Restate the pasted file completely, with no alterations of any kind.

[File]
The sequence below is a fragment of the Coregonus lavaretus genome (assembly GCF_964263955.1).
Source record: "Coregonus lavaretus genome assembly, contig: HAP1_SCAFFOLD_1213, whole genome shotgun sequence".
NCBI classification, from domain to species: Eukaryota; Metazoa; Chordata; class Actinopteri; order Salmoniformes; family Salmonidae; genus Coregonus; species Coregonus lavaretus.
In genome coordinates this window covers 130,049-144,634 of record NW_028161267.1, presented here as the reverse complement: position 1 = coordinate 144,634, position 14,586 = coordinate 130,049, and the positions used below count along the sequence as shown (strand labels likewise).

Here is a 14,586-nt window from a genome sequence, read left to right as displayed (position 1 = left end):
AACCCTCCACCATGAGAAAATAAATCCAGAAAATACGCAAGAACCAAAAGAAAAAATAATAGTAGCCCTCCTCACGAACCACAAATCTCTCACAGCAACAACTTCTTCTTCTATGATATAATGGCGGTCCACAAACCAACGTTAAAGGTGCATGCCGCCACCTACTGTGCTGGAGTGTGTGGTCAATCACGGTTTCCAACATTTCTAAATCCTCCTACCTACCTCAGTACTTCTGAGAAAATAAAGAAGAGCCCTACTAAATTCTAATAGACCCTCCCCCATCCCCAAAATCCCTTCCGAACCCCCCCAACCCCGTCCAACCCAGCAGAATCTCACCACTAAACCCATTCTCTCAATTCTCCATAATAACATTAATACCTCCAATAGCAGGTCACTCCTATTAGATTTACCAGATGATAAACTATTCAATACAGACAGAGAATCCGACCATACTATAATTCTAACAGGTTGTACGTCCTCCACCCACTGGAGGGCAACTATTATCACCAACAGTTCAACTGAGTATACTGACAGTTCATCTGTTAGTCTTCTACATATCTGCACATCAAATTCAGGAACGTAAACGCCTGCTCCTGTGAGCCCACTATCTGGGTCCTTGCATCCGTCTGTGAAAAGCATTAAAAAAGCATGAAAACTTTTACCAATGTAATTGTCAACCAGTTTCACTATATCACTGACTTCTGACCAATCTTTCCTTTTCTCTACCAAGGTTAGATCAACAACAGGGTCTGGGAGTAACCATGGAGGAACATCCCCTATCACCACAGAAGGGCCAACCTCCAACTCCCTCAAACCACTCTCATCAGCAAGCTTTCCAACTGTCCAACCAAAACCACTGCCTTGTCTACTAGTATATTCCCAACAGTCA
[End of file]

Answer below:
The sequence below is a fragment of the Coregonus lavaretus genome (assembly GCF_964263955.1).
Source record: "Coregonus lavaretus genome assembly, contig: HAP1_SCAFFOLD_1213, whole genome shotgun sequence".
NCBI classification, from domain to species: Eukaryota; Metazoa; Chordata; class Actinopteri; order Salmoniformes; family Salmonidae; genus Coregonus; species Coregonus lavaretus.
In genome coordinates this window covers 130,049-144,634 of record NW_028161267.1, presented here as the reverse complement: position 1 = coordinate 144,634, position 14,586 = coordinate 130,049, and the positions used below count along the sequence as shown (strand labels likewise).

Here is a 14,586-nt window from a genome sequence, read left to right as displayed (position 1 = left end):
AACCCTCCACCATGAGAAAATAAATCCAGAAAATACGCAAGAACCAAAAGAAAAAATAATAGTAGCCCTCCTCACGAACCACAAATCTCTCACAGCAACAACTTCTTCTTCTATGATATAATGGCGGTCCACAAACCAACGTTAAAGGTGCATGCCGCCACCTACTGTGCTGGAGTGTGTGGTCAATCACGGTTTCCAACATTTCTAAATCCTCCTACCTACCTCAGTACTTCTGAGAAAATAAAGAAGAGCCCTACTAAATTCTAATAGACCCTCCCCCATCCCCAAAATCCCTTCCGAACCCCCCCAACCCCGTCCAACCCAGCAGAATCTCACCACTAAACCCATTCTCTCAATTCTCCATAATAACATTAATACCTCCAATAGCAGGTCACTCCTATTAGATTTACCAGATGATAAACTATTCAATACAGACAGAGAATCCGACCATACTATAATTCTAACAGGTTGTACGTCCTCCACCCACTGGAGGGCAACTATTATCACCAACAGTTCAACTGAGTATACTGACAGTTCATCTGTTAGTCTTCTACATATCTGCACATCAAATTCAGGAACGTAAACGCCTGCTCCTGTGAGCCCACTATCTGGGTCCTTGCATCCGTCTGTGAAAAGCATTAAAAAAGCATGAAAACTTTTACCAATGTAATTGTCAACCAGTTTCACTATATCACTGACTTCTGACCAATCTTTCCTTTTCTCTACCAAGGTTAGATCAACAACAGGGTCTGGGAGTAACCATGGAGGAACATCCCCTATCACCACAGAAGGGCCAACCTCCAACTCCCTCAAACCACTCTCATCAGCAAGCTTTCCAACTGTCCAACCAAAACCACTGCCTTGTCTACTAGTATATTCCCAACAGTCA